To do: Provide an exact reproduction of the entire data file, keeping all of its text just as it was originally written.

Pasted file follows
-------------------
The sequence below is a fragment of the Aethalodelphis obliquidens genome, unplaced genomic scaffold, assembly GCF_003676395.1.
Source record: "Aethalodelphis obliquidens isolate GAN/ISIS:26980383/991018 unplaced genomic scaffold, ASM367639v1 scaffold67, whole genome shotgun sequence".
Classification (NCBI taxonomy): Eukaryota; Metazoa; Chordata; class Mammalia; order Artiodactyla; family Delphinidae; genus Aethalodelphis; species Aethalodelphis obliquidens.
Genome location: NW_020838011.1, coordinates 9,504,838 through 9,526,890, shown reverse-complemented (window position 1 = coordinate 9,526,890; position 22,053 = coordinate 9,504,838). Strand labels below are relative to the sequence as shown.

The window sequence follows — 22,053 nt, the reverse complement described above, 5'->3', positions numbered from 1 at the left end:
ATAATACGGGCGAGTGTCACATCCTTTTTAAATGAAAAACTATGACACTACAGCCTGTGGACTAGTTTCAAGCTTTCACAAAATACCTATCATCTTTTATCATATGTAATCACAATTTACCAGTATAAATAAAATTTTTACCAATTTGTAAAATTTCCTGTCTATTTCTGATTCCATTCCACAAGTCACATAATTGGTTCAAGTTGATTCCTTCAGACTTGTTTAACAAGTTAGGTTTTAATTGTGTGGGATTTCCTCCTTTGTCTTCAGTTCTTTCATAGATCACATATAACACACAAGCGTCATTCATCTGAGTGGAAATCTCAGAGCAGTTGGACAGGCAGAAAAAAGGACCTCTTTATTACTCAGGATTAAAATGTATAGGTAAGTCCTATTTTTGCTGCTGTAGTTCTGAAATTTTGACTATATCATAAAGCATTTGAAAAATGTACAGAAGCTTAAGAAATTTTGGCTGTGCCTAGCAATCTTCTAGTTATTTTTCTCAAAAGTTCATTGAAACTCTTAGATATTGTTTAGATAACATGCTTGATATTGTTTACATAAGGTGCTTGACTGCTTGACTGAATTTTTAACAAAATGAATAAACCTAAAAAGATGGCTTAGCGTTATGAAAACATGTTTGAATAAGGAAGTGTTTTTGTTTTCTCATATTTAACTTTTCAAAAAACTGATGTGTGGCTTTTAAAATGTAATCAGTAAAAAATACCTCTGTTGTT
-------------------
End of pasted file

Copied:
The sequence below is a fragment of the Aethalodelphis obliquidens genome, unplaced genomic scaffold, assembly GCF_003676395.1.
Source record: "Aethalodelphis obliquidens isolate GAN/ISIS:26980383/991018 unplaced genomic scaffold, ASM367639v1 scaffold67, whole genome shotgun sequence".
Classification (NCBI taxonomy): Eukaryota; Metazoa; Chordata; class Mammalia; order Artiodactyla; family Delphinidae; genus Aethalodelphis; species Aethalodelphis obliquidens.
Genome location: NW_020838011.1, coordinates 9,504,838 through 9,526,890, shown reverse-complemented (window position 1 = coordinate 9,526,890; position 22,053 = coordinate 9,504,838). Strand labels below are relative to the sequence as shown.

The window sequence follows — 22,053 nt, the reverse complement described above, 5'->3', positions numbered from 1 at the left end:
ATAATACGGGCGAGTGTCACATCCTTTTTAAATGAAAAACTATGACACTACAGCCTGTGGACTAGTTTCAAGCTTTCACAAAATACCTATCATCTTTTATCATATGTAATCACAATTTACCAGTATAAATAAAATTTTTACCAATTTGTAAAATTTCCTGTCTATTTCTGATTCCATTCCACAAGTCACATAATTGGTTCAAGTTGATTCCTTCAGACTTGTTTAACAAGTTAGGTTTTAATTGTGTGGGATTTCCTCCTTTGTCTTCAGTTCTTTCATAGATCACATATAACACACAAGCGTCATTCATCTGAGTGGAAATCTCAGAGCAGTTGGACAGGCAGAAAAAAGGACCTCTTTATTACTCAGGATTAAAATGTATAGGTAAGTCCTATTTTTGCTGCTGTAGTTCTGAAATTTTGACTATATCATAAAGCATTTGAAAAATGTACAGAAGCTTAAGAAATTTTGGCTGTGCCTAGCAATCTTCTAGTTATTTTTCTCAAAAGTTCATTGAAACTCTTAGATATTGTTTAGATAACATGCTTGATATTGTTTACATAAGGTGCTTGACTGCTTGACTGAATTTTTAACAAAATGAATAAACCTAAAAAGATGGCTTAGCGTTATGAAAACATGTTTGAATAAGGAAGTGTTTTTGTTTTCTCATATTTAACTTTTCAAAAAACTGATGTGTGGCTTTTAAAATGTAATCAGTAAAAAATACCTCTGTTGTT